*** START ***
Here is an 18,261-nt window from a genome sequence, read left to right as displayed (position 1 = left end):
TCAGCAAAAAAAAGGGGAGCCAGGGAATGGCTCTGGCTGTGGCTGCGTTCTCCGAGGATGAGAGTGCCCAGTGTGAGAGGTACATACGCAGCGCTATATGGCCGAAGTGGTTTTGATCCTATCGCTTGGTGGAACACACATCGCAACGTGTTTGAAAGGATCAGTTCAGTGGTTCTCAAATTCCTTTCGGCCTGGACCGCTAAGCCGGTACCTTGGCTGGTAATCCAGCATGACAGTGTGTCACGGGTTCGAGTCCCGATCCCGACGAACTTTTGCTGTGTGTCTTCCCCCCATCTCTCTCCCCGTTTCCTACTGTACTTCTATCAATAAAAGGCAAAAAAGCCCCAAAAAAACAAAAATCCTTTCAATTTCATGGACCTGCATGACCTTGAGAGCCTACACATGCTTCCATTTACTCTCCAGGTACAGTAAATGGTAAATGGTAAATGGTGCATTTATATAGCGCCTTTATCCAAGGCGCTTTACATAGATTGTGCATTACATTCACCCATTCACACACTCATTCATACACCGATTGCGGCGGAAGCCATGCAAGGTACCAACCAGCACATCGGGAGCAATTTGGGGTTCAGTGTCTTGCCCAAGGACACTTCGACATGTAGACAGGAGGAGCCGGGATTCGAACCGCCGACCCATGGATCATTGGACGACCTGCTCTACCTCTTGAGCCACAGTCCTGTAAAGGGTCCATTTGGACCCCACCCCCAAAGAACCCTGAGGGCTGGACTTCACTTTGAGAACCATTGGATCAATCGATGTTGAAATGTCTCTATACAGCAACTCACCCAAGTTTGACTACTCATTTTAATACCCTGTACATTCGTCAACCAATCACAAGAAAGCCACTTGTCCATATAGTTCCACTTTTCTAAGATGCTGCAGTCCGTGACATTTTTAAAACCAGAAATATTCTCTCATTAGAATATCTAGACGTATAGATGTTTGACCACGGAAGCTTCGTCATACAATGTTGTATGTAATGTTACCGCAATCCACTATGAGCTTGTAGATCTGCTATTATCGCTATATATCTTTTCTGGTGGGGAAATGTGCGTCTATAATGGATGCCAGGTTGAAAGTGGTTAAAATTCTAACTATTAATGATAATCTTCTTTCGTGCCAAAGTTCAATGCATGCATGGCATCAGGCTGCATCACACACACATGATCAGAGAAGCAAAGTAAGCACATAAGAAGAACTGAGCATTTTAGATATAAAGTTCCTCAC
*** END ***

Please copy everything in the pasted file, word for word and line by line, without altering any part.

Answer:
Here is an 18,261-nt window from a genome sequence, read left to right as displayed (position 1 = left end):
TCAGCAAAAAAAAGGGGAGCCAGGGAATGGCTCTGGCTGTGGCTGCGTTCTCCGAGGATGAGAGTGCCCAGTGTGAGAGGTACATACGCAGCGCTATATGGCCGAAGTGGTTTTGATCCTATCGCTTGGTGGAACACACATCGCAACGTGTTTGAAAGGATCAGTTCAGTGGTTCTCAAATTCCTTTCGGCCTGGACCGCTAAGCCGGTACCTTGGCTGGTAATCCAGCATGACAGTGTGTCACGGGTTCGAGTCCCGATCCCGACGAACTTTTGCTGTGTGTCTTCCCCCCATCTCTCTCCCCGTTTCCTACTGTACTTCTATCAATAAAAGGCAAAAAAGCCCCAAAAAAACAAAAATCCTTTCAATTTCATGGACCTGCATGACCTTGAGAGCCTACACATGCTTCCATTTACTCTCCAGGTACAGTAAATGGTAAATGGTAAATGGTGCATTTATATAGCGCCTTTATCCAAGGCGCTTTACATAGATTGTGCATTACATTCACCCATTCACACACTCATTCATACACCGATTGCGGCGGAAGCCATGCAAGGTACCAACCAGCACATCGGGAGCAATTTGGGGTTCAGTGTCTTGCCCAAGGACACTTCGACATGTAGACAGGAGGAGCCGGGATTCGAACCGCCGACCCATGGATCATTGGACGACCTGCTCTACCTCTTGAGCCACAGTCCTGTAAAGGGTCCATTTGGACCCCACCCCCAAAGAACCCTGAGGGCTGGACTTCACTTTGAGAACCATTGGATCAATCGATGTTGAAATGTCTCTATACAGCAACTCACCCAAGTTTGACTACTCATTTTAATACCCTGTACATTCGTCAACCAATCACAAGAAAGCCACTTGTCCATATAGTTCCACTTTTCTAAGATGCTGCAGTCCGTGACATTTTTAAAACCAGAAATATTCTCTCATTAGAATATCTAGACGTATAGATGTTTGACCACGGAAGCTTCGTCATACAATGTTGTATGTAATGTTACCGCAATCCACTATGAGCTTGTAGATCTGCTATTATCGCTATATATCTTTTCTGGTGGGGAAATGTGCGTCTATAATGGATGCCAGGTTGAAAGTGGTTAAAATTCTAACTATTAATGATAATCTTCTTTCGTGCCAAAGTTCAATGCATGCATGGCATCAGGCTGCATCACACACACATGATCAGAGAAGCAAAGTAAGCACATAAGAAGAACTGAGCATTTTAGATATAAAGTTCCTCAC